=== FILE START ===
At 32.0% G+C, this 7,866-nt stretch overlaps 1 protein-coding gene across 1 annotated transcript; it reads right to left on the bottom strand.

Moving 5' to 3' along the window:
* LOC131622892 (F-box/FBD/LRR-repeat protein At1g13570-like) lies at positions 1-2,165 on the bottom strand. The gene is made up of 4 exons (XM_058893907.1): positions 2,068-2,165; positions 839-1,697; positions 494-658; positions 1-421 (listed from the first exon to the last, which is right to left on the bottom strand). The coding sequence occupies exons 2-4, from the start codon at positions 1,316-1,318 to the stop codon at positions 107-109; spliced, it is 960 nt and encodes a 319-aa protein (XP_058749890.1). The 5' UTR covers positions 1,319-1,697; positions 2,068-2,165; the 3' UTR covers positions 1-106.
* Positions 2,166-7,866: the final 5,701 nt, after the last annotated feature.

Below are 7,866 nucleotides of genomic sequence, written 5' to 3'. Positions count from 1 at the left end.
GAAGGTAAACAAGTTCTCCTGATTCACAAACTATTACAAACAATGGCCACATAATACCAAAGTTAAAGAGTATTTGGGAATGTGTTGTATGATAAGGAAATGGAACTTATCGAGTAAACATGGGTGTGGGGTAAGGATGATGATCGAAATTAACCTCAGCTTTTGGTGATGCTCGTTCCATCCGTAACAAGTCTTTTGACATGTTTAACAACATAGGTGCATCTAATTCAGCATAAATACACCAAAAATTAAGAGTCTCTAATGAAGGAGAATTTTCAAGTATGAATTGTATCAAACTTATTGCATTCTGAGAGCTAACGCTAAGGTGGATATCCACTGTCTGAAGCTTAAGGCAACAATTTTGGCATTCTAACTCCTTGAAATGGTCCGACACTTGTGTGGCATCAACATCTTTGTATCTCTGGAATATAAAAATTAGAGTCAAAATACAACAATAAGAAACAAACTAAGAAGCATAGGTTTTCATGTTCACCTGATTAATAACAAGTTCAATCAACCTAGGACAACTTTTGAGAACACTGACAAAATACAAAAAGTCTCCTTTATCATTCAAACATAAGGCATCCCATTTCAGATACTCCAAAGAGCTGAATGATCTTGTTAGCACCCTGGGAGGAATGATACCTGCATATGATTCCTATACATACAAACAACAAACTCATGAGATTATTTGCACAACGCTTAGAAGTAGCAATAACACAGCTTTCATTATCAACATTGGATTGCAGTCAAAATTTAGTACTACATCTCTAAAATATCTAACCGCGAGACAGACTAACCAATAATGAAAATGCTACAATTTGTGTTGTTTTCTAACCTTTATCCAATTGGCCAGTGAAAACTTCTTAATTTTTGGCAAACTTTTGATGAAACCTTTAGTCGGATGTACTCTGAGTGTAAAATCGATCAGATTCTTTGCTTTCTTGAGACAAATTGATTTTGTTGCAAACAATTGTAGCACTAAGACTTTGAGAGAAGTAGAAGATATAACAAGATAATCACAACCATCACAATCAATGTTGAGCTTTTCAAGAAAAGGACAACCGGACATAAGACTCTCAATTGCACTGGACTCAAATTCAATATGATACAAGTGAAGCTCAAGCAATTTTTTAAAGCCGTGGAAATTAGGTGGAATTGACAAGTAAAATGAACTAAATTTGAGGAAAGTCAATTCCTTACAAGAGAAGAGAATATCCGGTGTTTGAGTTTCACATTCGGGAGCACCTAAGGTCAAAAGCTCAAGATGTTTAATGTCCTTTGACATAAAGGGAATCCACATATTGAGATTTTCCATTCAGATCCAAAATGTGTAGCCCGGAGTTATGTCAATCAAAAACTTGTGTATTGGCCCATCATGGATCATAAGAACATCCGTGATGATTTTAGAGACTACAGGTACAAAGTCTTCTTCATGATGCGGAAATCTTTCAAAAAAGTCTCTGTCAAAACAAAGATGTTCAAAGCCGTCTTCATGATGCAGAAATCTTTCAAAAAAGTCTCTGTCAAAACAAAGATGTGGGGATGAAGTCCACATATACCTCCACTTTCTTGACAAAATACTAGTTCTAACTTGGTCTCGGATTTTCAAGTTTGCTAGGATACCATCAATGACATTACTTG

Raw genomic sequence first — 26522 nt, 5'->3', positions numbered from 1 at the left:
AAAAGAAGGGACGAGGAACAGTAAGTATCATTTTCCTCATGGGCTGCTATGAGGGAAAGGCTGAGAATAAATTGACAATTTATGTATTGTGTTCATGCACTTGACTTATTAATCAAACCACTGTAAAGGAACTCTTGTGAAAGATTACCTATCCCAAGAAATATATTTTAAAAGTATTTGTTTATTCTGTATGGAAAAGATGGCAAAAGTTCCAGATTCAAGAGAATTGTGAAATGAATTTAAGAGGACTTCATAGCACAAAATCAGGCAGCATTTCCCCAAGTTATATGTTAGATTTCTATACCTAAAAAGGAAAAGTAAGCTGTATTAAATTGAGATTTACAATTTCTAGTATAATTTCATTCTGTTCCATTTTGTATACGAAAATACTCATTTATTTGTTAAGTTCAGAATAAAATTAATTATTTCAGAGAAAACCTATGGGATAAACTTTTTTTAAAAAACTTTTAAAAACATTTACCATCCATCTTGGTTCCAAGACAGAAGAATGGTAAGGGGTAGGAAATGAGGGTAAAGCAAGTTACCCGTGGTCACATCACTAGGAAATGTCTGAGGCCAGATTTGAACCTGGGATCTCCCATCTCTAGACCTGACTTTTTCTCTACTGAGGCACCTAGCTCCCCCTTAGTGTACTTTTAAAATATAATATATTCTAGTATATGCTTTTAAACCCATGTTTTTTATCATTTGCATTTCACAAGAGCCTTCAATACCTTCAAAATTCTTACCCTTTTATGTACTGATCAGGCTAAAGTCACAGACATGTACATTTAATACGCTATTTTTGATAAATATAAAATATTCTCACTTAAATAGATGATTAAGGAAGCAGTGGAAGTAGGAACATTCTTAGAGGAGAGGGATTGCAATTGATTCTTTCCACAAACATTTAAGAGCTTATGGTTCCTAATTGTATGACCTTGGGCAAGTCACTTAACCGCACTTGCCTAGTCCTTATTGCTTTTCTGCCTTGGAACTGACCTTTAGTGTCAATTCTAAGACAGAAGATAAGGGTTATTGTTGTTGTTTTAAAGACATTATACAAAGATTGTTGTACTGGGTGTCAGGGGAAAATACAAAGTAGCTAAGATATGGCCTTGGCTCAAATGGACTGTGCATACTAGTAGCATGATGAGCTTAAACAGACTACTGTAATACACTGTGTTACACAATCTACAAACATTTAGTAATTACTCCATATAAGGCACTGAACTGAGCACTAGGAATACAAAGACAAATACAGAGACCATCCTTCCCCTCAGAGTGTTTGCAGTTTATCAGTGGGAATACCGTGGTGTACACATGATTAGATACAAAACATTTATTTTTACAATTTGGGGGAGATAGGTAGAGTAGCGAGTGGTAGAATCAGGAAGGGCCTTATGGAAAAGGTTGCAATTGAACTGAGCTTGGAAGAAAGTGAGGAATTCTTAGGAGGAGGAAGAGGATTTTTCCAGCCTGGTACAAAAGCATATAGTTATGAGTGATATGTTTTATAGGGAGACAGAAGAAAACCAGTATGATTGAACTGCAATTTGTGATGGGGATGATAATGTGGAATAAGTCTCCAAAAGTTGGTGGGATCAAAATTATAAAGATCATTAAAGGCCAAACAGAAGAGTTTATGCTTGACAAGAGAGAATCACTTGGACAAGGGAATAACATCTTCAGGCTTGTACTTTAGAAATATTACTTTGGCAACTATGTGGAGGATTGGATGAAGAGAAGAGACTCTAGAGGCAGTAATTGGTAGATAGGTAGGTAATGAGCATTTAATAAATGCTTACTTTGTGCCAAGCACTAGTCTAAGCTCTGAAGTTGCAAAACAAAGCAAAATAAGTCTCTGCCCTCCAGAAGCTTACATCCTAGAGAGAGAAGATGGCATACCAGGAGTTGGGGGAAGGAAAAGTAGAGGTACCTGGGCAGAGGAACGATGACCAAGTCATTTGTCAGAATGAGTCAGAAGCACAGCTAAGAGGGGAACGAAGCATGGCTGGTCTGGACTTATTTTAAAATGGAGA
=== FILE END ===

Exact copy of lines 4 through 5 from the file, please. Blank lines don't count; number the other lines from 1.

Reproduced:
* Positions 2,166-7,866: the final 5,701 nt, after the last annotated feature.

Below are 7,866 nucleotides of genomic sequence, written 5' to 3'. Positions count from 1 at the left end.